Second Blog- Screenplays

Sorry I have been absent from the blog for a while! I was having some serious writes block and could not decide what to focus my next piece on. Since this is for a grade it’s time to hop to.

I’ve always been interested in acting, particularly films. I decided to look into how screen plays are written and edited. By just googling screenplay editing I got a lot of hits on services and freelancers that will edit a screen play you’ve written. One service I found charged two dollars a page and included in their services “revising sentences and rambling dialogue” and “cutting some scenes if they do not serve the plot”. It expressed that they would not comment on script or story premise but simply improve the readability of the script.

This made me question, what kind of editor you would take your script to if you did want them to help you with the story line or plot. This service I could not particularly track down. I’ve come to the conclusion that this job would fall on a friend or colleague you trust but not on a stranger for hire. I did however find a great article by Matt Giegerich called “Writing is Deleting: Script Editing Techniques for Screenwriters”. In his short article Matt gives a lot of useful tips about cutting parts of action sequences and dialogue that can, in some cases, be applied to other kinds of writing. He advised about where to enter and end scenes to achieve the most intrigue. He also discussed how to tweak your dialogue to be more convincing of a natural conversation. This is something I can imagine would be difficult when writing a television show or movie, since you are solely responsible for making each character unique and believable.

In my fashion of working backwards, I thought editing an existing script seems difficult, especially when it’s your writing and ideas you have to tweak or delete for the sake of the script. What would be even more difficult would be adapting another written work, like a novel, into a screenplay. Of course I’m digressing from copy-editing but it’s an interesting topic and a type of editing so who cares? John Folsom wrote an interesting piece about his experience with screen writing titled “Turning a Novel into a Screenplay”. In it he discusses how he had to cut out a key character in the book, and change a good deal of the details in the novel to make it work for the big screen. He even changes some of the plotline. He cautions that you must have approval from the author to make changes like these but also you need to be on the same page as the studio to produce a script they want. That’s a lot of people to keep happy, on top of condensing the novel into a readable script. It’s no wonder people always say the book was better than the movie.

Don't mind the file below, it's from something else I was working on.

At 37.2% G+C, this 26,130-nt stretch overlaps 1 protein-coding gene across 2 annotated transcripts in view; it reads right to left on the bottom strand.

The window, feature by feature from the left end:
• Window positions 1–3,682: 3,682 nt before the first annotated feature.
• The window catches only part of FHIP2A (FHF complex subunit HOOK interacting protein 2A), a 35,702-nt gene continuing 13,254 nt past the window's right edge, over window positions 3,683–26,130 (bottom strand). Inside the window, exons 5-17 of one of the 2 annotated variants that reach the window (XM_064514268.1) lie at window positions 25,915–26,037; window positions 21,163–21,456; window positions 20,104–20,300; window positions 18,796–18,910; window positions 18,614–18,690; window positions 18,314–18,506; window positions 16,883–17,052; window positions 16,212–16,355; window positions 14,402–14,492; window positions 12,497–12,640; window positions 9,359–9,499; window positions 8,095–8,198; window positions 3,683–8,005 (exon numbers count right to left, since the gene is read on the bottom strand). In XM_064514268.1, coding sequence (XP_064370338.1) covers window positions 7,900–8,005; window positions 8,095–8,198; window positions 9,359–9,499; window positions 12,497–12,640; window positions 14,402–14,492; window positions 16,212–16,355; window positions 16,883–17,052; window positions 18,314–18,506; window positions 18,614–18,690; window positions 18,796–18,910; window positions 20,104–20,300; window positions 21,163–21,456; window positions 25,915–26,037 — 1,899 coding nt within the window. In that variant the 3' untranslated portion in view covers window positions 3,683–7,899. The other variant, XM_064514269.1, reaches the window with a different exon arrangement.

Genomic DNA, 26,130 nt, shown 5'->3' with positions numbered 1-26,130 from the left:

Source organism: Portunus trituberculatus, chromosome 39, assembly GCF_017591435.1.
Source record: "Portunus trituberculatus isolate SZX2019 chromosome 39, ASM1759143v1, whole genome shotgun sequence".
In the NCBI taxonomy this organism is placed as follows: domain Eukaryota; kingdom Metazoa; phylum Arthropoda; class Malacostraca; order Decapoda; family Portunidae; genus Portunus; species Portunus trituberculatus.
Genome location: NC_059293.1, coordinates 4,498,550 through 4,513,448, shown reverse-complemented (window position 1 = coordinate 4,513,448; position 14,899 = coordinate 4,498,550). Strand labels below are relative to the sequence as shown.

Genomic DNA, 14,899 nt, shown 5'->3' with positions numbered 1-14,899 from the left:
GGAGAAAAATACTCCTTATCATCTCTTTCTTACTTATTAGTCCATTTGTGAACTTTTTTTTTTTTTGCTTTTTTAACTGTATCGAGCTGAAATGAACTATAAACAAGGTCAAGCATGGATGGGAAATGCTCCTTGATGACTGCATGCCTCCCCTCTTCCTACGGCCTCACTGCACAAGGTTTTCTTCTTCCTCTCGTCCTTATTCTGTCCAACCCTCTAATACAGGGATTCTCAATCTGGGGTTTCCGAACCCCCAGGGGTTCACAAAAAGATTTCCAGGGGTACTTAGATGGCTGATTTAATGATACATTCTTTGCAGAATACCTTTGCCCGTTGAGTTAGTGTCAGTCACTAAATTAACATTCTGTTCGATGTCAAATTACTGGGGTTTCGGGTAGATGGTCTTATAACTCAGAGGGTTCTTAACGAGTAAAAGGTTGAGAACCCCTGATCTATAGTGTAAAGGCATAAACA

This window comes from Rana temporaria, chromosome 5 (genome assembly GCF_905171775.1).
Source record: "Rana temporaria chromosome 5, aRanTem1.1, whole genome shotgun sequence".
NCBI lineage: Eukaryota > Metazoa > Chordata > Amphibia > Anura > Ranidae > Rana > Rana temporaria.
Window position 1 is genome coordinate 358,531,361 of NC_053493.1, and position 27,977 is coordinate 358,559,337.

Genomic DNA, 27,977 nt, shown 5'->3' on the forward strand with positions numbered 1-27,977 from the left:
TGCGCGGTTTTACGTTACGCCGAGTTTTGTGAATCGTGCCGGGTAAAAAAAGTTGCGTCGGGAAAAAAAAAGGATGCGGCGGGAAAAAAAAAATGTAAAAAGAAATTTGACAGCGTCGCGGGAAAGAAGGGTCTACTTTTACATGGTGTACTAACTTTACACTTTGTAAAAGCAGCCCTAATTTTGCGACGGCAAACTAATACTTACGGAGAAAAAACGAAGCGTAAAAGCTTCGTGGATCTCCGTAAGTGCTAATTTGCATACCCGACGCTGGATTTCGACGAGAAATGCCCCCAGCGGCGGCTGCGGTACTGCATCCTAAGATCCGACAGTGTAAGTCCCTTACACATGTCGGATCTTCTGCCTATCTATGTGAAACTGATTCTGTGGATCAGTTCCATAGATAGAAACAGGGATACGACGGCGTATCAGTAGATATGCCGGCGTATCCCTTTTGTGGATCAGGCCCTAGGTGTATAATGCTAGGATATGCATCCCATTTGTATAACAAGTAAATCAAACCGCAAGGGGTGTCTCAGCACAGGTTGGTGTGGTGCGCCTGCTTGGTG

Links to the articles are below. I hope you found this topic as interesting as I did. TTYS –Emily

http://www.writersdigest.com/writing-articles/by-writing-genre/script-writing/turning-a-novel-into-a-screenplay

http://www.thescriptjoint.com/screenplay-editing.html

http://www.movieoutline.com/articles/writing-is-deleting-script-editing-techniques-for-screenwriters.html

First Blog Post!

Hi internet and Professor Howell

I thought I would start by saying that I am not good at grammar and really had no interest in fine tuning my English skills; I am pretty okay with simply being able to get my point across. One more English class required though, so here I am. Since I was never really taught too much grammar or sentence structure (my Florida public school teachers basically chalked things up to “does that sound right?”) I am excited for the knowledge I will leave this class with. Editing is something I know very little about so I found a blog post basically explaining what it means to be an editor in all the different fields.

http://theeditorsblog.net/2011/02/01/duties-of-an-editor-how-editors-help-writers/

I found that there is a lot more to this profession then fixing grammatical errors. This particular blog post details 12 different kinds of editors. In the field of newspapers and magazines, editors check facts, but sometimes have a lot more to do with running the business. Some of their responsibilities would be to organize staff, decide on the nature of the stories covered, direct writers to certain stories, and match those to the intended audience. In a publishing house, editors are often relied on to recruit authors, match the style of writing to the model of the publish house, and even help the writer get from an idea to a finished product. Freelance editors have a wide range of services they can offer. These can range from organizing a text, to being a ghost writer- someone who takes ideas of another and compiles them into an article, essay, or novel. They can also help authors by focusing story plots, organizing sequence of events, finding the right voice for the intended audience, or even simple sentence structure and word choice.

I just summarized the article, but she details each of these professions and the responsibilities they entail. I really had no idea the range of skills and tasks a career in editing could require. I’m much more intrigued to learn about this subject in the semester to come.